The Effect of Demographic Variables on Therapy Alliance in Couple Therapy Controlling for Relationship Adjustment and Symptom Distress
Type of DegreeThesis
Human Development and Family Studies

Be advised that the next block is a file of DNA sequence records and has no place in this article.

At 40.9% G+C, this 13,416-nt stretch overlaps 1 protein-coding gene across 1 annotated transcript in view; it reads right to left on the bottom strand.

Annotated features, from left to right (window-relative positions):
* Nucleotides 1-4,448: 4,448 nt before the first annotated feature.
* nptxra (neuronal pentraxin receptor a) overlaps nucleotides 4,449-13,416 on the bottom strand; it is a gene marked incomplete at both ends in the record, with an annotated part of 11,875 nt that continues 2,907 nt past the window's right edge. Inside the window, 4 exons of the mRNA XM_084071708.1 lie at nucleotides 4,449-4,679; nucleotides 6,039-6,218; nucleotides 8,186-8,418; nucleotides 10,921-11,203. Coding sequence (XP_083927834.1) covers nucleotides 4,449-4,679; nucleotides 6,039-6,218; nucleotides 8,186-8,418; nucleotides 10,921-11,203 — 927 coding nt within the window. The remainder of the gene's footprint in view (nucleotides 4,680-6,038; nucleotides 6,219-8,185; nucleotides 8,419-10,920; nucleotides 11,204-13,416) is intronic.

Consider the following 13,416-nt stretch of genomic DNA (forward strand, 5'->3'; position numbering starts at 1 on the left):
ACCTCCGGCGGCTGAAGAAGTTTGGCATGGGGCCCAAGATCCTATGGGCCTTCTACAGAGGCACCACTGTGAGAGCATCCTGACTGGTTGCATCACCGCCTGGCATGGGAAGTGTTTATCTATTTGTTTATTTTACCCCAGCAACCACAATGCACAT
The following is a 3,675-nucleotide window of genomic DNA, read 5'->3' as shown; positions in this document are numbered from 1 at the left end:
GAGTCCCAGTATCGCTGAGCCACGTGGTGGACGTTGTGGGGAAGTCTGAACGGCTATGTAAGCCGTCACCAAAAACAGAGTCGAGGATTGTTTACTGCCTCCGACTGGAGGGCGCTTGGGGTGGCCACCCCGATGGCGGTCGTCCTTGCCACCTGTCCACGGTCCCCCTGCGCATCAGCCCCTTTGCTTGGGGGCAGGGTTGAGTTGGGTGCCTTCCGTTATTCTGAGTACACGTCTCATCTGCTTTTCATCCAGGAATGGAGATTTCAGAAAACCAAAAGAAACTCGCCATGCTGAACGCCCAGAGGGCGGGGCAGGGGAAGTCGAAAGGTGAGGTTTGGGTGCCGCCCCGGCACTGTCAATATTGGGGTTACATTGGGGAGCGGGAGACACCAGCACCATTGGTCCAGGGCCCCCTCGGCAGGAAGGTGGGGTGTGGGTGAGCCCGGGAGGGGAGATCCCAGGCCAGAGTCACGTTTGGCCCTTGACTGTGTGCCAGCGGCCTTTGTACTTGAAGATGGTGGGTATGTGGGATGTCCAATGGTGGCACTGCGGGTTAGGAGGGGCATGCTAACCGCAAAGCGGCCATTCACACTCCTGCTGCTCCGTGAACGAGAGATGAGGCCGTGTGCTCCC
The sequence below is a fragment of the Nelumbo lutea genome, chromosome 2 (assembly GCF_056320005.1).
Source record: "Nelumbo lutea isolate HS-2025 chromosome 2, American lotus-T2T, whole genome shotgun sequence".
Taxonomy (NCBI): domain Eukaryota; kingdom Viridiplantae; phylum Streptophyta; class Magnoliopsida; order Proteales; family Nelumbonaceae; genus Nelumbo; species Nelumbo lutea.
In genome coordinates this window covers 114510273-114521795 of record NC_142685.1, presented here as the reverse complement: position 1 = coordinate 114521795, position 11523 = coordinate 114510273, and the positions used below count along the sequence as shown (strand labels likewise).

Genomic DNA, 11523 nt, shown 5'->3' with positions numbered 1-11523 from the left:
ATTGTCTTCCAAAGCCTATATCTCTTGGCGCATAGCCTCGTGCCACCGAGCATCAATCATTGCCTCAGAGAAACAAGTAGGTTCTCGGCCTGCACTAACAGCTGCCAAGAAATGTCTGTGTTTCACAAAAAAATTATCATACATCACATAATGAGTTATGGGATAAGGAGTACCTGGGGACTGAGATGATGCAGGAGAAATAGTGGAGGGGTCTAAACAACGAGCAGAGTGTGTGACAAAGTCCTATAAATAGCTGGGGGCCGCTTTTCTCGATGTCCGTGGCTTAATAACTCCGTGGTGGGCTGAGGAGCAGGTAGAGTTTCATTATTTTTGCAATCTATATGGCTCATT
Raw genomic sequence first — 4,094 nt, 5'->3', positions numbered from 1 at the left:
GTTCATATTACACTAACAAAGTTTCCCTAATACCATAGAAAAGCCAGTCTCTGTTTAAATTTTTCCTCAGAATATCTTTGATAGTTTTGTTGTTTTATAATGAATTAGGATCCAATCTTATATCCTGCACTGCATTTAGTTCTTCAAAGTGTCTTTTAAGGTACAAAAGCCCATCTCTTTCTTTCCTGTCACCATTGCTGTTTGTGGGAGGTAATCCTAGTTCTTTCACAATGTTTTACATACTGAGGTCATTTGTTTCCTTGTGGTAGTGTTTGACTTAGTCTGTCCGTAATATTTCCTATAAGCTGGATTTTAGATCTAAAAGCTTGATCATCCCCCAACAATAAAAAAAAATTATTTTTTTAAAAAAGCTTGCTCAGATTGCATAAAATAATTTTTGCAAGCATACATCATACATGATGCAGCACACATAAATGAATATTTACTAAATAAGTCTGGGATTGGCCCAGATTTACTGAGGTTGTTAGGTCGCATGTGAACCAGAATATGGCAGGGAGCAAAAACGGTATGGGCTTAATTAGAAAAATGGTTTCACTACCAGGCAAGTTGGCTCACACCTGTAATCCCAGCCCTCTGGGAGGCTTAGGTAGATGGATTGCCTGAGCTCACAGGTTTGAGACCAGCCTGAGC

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Therapy alliance is a central concern in couple therapy as alliance has been consistently shown to predict therapy outcome. However, little is known about the factors that affect alliance formation. The purpose of this thesis was to examine how the demographic variables of the client and the degree of demographic similarity between the therapist and client affect therapy alliance formation in couple therapy while controlling for relationship adjustment and symptom distress. Specifically, client ethnicity, sex, age, income, and education were analyzed. In addition, age difference, sex difference, and ethnicity difference between the therapist and client were also examined. The sample for this study was composed of couples attending therapy at the Auburn University Marriage and Family Therapy training clinic in Auburn, Alabama. While multiple demographic variables were correlated with female and male alliance scores, in a multiple regression iii model, only one demographic variable, female age, was significantly related to therapy alliance formation. On average, younger female clients reported higher alliance levels. Analysis of study results revealed some findings contrary to previous research results. Relationship adjustment was correlated with alliance formation for males and females, but the relationship was not significant in the multiple regression models. Also, symptom distress, which was the only significant predictor of male alliance in the current study, was was not a predictor of female alliance.